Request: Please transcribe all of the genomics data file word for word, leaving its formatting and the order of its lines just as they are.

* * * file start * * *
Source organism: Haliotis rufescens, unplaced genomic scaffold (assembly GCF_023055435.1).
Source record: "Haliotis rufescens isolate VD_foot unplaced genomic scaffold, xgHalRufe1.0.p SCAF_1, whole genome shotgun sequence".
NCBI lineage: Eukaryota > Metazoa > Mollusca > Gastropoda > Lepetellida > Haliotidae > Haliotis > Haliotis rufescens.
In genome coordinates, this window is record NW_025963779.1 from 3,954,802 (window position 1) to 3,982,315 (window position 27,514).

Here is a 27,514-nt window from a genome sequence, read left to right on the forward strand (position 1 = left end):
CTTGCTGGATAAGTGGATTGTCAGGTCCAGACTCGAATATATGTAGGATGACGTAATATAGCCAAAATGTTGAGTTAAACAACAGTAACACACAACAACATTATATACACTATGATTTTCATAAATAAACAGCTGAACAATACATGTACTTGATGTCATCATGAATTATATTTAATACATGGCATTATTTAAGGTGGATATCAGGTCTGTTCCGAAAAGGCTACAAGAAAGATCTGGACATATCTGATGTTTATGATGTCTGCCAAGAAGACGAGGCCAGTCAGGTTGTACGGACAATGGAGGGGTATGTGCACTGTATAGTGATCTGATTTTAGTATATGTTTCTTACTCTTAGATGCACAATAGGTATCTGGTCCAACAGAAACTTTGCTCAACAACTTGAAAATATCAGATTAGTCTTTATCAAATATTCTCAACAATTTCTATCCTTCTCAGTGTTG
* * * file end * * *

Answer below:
Source organism: Haliotis rufescens, unplaced genomic scaffold (assembly GCF_023055435.1).
Source record: "Haliotis rufescens isolate VD_foot unplaced genomic scaffold, xgHalRufe1.0.p SCAF_1, whole genome shotgun sequence".
NCBI lineage: Eukaryota > Metazoa > Mollusca > Gastropoda > Lepetellida > Haliotidae > Haliotis > Haliotis rufescens.
In genome coordinates, this window is record NW_025963779.1 from 3,954,802 (window position 1) to 3,982,315 (window position 27,514).

Here is a 27,514-nt window from a genome sequence, read left to right on the forward strand (position 1 = left end):
CTTGCTGGATAAGTGGATTGTCAGGTCCAGACTCGAATATATGTAGGATGACGTAATATAGCCAAAATGTTGAGTTAAACAACAGTAACACACAACAACATTATATACACTATGATTTTCATAAATAAACAGCTGAACAATACATGTACTTGATGTCATCATGAATTATATTTAATACATGGCATTATTTAAGGTGGATATCAGGTCTGTTCCGAAAAGGCTACAAGAAAGATCTGGACATATCTGATGTTTATGATGTCTGCCAAGAAGACGAGGCCAGTCAGGTTGTACGGACAATGGAGGGGTATGTGCACTGTATAGTGATCTGATTTTAGTATATGTTTCTTACTCTTAGATGCACAATAGGTATCTGGTCCAACAGAAACTTTGCTCAACAACTTGAAAATATCAGATTAGTCTTTATCAAATATTCTCAACAATTTCTATCCTTCTCAGTGTTG